Let’s give one cheer for the Senate’s new gun compromise framework.
Sure, it contains some solid ideas, like federal efforts to strengthen state-level red-flag laws (which let authorities take a person’s guns preemptively if they seem likely to become violent) and stronger background checks on younger purchasers of long guns. That’s all to the good.
As are keeping guns out of the hands of domestic abusers, clearing up rules around which gun sellers have to register federally and thus become subject to background-check statutes and broadening the scope of crimes related to gun trafficking.
But it is an inexcusable failure that the Senate GOP contingent couldn’t muster the moral force needed to back raising the age for purchase of assault rifles to 21.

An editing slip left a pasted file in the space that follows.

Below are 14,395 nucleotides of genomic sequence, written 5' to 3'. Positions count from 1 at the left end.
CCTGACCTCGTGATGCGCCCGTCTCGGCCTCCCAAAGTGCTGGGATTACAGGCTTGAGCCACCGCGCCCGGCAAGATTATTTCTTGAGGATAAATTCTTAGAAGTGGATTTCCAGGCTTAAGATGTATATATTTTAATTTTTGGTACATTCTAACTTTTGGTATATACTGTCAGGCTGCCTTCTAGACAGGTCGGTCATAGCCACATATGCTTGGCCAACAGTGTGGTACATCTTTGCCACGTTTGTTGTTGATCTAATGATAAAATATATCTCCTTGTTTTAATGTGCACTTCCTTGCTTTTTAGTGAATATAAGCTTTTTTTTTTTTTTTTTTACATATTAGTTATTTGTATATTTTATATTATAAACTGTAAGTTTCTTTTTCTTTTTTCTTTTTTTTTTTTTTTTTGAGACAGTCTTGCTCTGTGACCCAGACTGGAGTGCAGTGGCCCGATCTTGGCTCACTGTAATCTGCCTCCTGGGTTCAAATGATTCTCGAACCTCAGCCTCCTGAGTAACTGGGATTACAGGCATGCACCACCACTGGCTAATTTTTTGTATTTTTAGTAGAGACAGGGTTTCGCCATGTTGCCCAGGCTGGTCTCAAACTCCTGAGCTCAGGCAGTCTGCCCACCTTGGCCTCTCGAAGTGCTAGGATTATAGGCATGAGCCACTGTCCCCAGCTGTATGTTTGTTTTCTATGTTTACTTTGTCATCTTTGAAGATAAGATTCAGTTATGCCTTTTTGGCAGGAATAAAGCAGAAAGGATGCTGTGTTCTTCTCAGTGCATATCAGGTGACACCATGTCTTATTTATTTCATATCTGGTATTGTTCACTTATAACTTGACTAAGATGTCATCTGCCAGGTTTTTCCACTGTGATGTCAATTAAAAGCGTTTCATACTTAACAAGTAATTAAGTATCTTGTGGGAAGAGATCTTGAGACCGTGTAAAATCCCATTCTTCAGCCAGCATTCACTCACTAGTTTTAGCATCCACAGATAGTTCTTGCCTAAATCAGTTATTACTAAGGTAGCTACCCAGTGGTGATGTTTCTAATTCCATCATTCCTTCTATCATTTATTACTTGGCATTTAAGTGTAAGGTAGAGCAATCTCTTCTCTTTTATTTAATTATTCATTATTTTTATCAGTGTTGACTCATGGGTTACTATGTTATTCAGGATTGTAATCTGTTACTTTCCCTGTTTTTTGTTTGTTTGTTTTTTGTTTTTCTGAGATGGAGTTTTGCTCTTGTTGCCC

Yes, a more in-depth background check might have prevented Salvador Ramos from murdering 19 children and two adults at Robb Elementary School in Uvalde, Texas. But an outright ban on people his age owning weapons of mass death at all would be far more airtight.
The Republican Party claims it wants to protect American families. Its Senate members need to think long and hard about what that means when it comes to gun control: A proud few of their House counterparts did the right thing, backing such a provision last week.
By the way: The public self-congratulation by the framework’s creators — and the attendant media applause — is nowhere near justified. This is not a bill; it’s a set of ideas that still must be turned into an actual bill, whose details could derail the deal.
By all means, senators, move forward with this effort. But the eyes of the nation are on you. Any more tragedies like Uvalde will be — with reason — laid at your feet.
Is that how you want to be remembered?